– with captchas, multi factor authentication, email verifications and so much more at disposal how are the biggest social platforms still riddled with bots in high percentages ?

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– with captchas, multi factor authentication, email verifications and so much more at disposal how are the biggest social platforms still riddled with bots in high percentages ?

In: Technology

A lot of these processes can be done programmatically. Often times its more of an annoying hindrance than an impassable boundary.

Bots can be written to handle multi factor authentication and email verifications. And it is possible to hire people who solves captchas for bots all day. But a lot of social media platforms will actually promote the use of bots as they do add functionality and integration to their site which makes people want to use it more. For example look at the bots which will post a link to your blog whenever you post a new blog post. If the platforms disabled these bots then it is unlikely that you would post a link manually to all your social media platforms and you would only post it to a couple of them. This would make people move to those platforms instead. So the social media platforms risks loosing users if they disable good bots. However it is very hard to distinguish a bot posting links to new blog posts or status updates and bots posting misinformation. This is something which requires intelligent people who have time to sift through these posts and their contexts. There is no way for a computer algorithm to distinguish good and bad bots.

All those technologies are an attempt to verify if a request is from a human. They can be solved by an AI trained for this purpose, or maybe even easier, there are services which you can hire to complete them for you. Usually around 1000 requests for a dollar.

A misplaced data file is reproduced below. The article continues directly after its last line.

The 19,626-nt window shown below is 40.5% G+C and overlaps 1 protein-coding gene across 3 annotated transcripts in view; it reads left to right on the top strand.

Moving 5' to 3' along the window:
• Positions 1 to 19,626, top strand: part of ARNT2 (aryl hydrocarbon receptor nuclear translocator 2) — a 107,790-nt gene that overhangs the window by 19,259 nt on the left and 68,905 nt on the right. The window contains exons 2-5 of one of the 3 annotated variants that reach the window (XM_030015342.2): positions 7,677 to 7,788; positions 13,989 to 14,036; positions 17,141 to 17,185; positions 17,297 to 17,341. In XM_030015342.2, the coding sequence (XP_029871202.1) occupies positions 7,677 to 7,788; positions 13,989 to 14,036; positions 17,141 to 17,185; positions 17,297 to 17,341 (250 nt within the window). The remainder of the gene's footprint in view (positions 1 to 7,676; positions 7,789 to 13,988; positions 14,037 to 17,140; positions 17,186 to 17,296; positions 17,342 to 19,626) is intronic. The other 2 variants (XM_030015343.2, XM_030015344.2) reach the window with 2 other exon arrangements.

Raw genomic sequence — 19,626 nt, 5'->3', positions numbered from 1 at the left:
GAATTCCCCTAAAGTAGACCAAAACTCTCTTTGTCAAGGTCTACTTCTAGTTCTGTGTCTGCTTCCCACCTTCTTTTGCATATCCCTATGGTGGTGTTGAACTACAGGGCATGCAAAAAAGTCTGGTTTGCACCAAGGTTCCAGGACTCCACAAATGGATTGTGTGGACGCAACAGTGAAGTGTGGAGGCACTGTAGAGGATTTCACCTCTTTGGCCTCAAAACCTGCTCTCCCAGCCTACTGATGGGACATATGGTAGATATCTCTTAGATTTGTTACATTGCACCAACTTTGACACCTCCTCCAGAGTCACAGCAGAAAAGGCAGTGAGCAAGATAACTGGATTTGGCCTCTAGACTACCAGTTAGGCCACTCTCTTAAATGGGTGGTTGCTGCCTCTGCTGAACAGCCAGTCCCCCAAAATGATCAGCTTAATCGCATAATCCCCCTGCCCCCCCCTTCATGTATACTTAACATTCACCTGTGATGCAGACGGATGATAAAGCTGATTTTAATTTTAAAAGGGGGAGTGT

Modern Captchas are part trying to filter out bots, and part trying to train the next generation of smarter bots. Have you noticed that you’re often asked to identify street signs or check all the boxes with cars? These are exactly the challenges currently facing automated driving cars.

If doing those tasks was so easy anyone with a botnet could do it, automated driving would be cheap. Since it currently isn’t a trivial task, coming up with a bot net capable of picking out where cars are in a photo is prohibitively expensive for most but not all bot nets. Anyone with a neural network trained well enough to do those tasks will charge a premium for such, and creating one from scratch would require a whole lot of people clicking where the cars are on an image.

When companies like google set their captchas on the bleeding edge of what challenges AI are currently trying to solve, they not only filter out low funded bot nets, but improve their own AI by training it to do better. It is only a matter of time before technology catches up with the bar set though, at which point the bar will have to be moved higher.

The ‘defending side’ is always at a disadvantage. The bot maker only has to find one vulnerability that lets them circumvent the defenses. The defender has to find and block all vulnerabilities.

Multi-factor authentication doesn’t stop a bot and isn’t meant to.

Email verification is even less likely to stop a bot and isn’t meant to.

For captchas, the old captchas like writing the text of an image are now next to useless. Google’s newer Recaptcha isn’t perfect, if 1% of a bot’s attempts get through and it tries to create a million accounts, that’s still 10,000 accounts. Not to mention, if the captcha is used only rarely, then a team of humans can be called upon to solve the captchas when they show up.